A lot is being said about mobile marketing, mobile advertising, capturing “consumer’s” imagination (if not only their eyeballs). And everyone says: “yes, I get that, social, mobile, always-on, always with them, cool!” Online ad spend outstrips TV already (at least in the UK), and mobile is arguably the next big thing; it is so much cooler, too: personal, accessible, always-on!).

So how do you execute? Banner ads? Text ads? Virals? “Ah, yes, virals are cool, I heard about them!”

There’s a busload full of mobile advertising networks out there, blind, premium blind, premium (check here for a great overview). And what do they do? Well, banner ads, text ads, the usual. Does it work? Anecdotally, sort of… Most developers and publishers I know that engage in this sort of activity make their money in two ways: either they are being commissioned by an advertiser to do it (good because you’re being paid!) or they use it as complementary (sic!) revenue; on a stand-alone basis, it would not feed them.

Why is the conversion not soaring? After all, mobile allows for unprecedented targeting (IF you do it. See here how not to do it): users have their phones always with them, it is always on, you can fall back on historical behaviours, etc, etc.

I would posit that it is because most advertisers still think of it in terms of consumers: beings that sit on the other (sic!) end of the message and who consume whatever I, advertiser, want to tell them. It is not, alas, true engagement, and this is where arguably the future lies.

So how do you engage? Many options. A good one is by being sincere (Zappos, the online shoe retailer that was recently acquired by Amazon, is a great example). Another one is by engaging rather than preaching. Not so easily done with banners. Easier done with something more interactive. Such as – an example – games and apps. On Apple’s app store, there are some great successes for this type of thing: German car manufacturers seem to be good at this! Audi did one, German developer Fishlabs did a couple of games for Volkswagen, Artificial Life for BMW, and then there is Waterslide Extreme, which is basically a Barclaycard ad (and badly executed: they could so easily have accommodated the RFID function, which the original cinema and TV ad is meant to promote; alas, they ignored it!) which despite its shortfalls was incredibly successful. But these are exceptions to what I think might well become the rule. On the app side, there are e.g. Pizza Hut and Gap that were recently featured (for free!) in Apple ads. Wow!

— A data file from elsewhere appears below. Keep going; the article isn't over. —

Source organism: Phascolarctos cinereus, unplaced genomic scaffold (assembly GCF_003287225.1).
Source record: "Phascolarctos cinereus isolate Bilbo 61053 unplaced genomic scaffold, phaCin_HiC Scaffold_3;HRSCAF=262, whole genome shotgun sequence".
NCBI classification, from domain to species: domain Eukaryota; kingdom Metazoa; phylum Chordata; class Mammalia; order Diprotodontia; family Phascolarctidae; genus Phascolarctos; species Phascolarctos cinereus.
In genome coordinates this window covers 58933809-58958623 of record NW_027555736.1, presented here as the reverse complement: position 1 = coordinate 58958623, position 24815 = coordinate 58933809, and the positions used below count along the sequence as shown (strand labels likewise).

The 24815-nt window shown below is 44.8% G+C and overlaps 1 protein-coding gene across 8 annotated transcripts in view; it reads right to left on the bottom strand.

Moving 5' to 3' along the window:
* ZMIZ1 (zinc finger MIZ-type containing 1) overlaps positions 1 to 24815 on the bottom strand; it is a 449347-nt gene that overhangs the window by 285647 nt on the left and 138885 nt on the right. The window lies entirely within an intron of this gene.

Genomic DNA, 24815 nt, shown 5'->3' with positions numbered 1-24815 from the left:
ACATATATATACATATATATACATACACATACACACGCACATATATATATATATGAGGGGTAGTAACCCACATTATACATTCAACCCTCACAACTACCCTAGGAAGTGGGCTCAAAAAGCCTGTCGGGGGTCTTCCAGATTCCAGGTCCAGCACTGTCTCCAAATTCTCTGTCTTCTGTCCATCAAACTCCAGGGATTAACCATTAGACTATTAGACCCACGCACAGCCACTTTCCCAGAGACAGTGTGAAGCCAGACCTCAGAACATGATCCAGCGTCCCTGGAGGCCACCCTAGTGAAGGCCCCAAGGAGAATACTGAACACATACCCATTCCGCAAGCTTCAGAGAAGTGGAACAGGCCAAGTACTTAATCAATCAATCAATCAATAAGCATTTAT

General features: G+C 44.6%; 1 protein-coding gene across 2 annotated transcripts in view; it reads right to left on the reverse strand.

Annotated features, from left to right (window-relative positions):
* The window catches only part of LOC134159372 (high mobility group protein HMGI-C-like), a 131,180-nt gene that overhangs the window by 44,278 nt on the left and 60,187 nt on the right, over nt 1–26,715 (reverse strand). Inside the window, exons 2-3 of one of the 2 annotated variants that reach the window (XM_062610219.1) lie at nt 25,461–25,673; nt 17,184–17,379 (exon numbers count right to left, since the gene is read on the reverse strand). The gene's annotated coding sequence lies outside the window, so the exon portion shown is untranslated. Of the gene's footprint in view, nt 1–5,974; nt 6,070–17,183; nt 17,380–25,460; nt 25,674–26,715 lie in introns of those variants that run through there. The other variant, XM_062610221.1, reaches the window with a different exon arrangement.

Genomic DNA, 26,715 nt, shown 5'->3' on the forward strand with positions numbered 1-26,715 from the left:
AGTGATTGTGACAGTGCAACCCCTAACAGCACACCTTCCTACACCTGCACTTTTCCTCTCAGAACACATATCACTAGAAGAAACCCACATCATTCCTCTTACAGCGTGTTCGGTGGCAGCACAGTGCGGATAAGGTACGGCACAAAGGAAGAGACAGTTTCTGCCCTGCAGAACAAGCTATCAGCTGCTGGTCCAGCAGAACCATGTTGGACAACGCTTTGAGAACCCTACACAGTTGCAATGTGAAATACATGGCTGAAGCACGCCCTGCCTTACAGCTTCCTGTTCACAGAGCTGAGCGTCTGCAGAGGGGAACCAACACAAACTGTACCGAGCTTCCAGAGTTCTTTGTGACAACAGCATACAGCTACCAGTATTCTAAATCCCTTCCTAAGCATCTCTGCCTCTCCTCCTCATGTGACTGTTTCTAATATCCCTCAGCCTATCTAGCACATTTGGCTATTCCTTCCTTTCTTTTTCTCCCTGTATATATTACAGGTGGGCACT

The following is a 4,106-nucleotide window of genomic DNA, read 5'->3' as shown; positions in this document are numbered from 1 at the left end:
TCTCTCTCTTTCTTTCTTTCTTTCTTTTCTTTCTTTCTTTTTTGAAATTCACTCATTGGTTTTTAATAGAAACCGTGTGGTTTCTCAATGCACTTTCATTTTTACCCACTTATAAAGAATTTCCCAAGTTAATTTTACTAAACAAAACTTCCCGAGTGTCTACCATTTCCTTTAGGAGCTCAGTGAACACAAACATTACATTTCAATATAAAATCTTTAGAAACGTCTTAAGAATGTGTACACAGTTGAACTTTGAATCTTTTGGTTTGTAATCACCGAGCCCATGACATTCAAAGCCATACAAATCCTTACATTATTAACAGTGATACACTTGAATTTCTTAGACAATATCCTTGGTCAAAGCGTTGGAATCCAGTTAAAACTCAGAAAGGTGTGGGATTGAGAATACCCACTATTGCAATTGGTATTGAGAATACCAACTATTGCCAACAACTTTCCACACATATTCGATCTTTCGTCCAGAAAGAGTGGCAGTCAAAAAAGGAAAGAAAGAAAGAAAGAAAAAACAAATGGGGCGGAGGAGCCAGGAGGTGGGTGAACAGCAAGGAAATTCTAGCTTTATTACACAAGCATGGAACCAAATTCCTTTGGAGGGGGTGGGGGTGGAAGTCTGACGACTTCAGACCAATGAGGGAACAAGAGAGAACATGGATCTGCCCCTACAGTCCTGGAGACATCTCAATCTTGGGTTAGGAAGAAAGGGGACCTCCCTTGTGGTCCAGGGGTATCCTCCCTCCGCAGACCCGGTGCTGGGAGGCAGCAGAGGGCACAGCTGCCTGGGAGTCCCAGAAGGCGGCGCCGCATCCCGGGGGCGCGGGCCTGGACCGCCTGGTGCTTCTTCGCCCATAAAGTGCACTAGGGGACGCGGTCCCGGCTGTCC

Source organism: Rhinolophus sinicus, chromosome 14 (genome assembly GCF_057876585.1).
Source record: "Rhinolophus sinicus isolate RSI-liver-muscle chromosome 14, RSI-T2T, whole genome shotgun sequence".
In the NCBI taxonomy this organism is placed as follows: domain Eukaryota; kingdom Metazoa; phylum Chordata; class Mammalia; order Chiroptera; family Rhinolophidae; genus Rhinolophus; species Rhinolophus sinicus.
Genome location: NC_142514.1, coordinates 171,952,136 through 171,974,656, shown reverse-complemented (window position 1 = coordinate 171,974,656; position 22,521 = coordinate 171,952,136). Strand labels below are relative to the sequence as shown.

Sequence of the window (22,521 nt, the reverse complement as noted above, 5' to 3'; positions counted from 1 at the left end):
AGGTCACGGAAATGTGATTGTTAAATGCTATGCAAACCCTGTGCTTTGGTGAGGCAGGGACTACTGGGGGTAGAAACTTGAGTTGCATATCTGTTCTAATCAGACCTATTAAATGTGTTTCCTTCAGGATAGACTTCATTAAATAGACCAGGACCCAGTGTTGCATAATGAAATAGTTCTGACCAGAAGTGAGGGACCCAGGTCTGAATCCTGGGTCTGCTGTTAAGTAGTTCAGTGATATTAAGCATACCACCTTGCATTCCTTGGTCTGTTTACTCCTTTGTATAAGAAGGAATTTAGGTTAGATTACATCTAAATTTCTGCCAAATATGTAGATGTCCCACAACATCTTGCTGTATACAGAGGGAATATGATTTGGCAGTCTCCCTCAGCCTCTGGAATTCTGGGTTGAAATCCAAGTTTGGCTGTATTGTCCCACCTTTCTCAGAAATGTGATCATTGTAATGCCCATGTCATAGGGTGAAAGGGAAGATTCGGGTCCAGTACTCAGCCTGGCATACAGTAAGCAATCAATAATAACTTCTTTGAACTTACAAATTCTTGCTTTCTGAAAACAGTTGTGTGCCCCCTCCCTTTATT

It seems obvious when you think about it: games truly engage (users – not consumers! – interact with them actively) and they can do so in a much more subtle manner (less invasive). At the same time, the user (not: consumer) spends a lot more time with the brand than with a banner ad.

It is, alas, a space of unknown dangers and unprecedented adventure: never-before seen creatures (scil. formats) and strange folks (scil. developers) roam weird landscapes (scil. mobile platforms). This is how brands and their agencies often experience mobile. They "get" it, don’t get me wrong but they are still fairly unfamiliar with it. And because the big pots of gold sit with the brands and they don’t want to risk cutting access, they’ll rather (and rather too often) stick with what they perceive as the trusted old paths. It’s not so good then that the freshest fruit grows on the trees in this new land and no longer in the wastelands of banner ads…

Watch this space then. It will only be a question of time (I hope) before we’ll be seeing a new wave of non-intrusive, interactive, fun brand engagement. And games and apps will lead the way!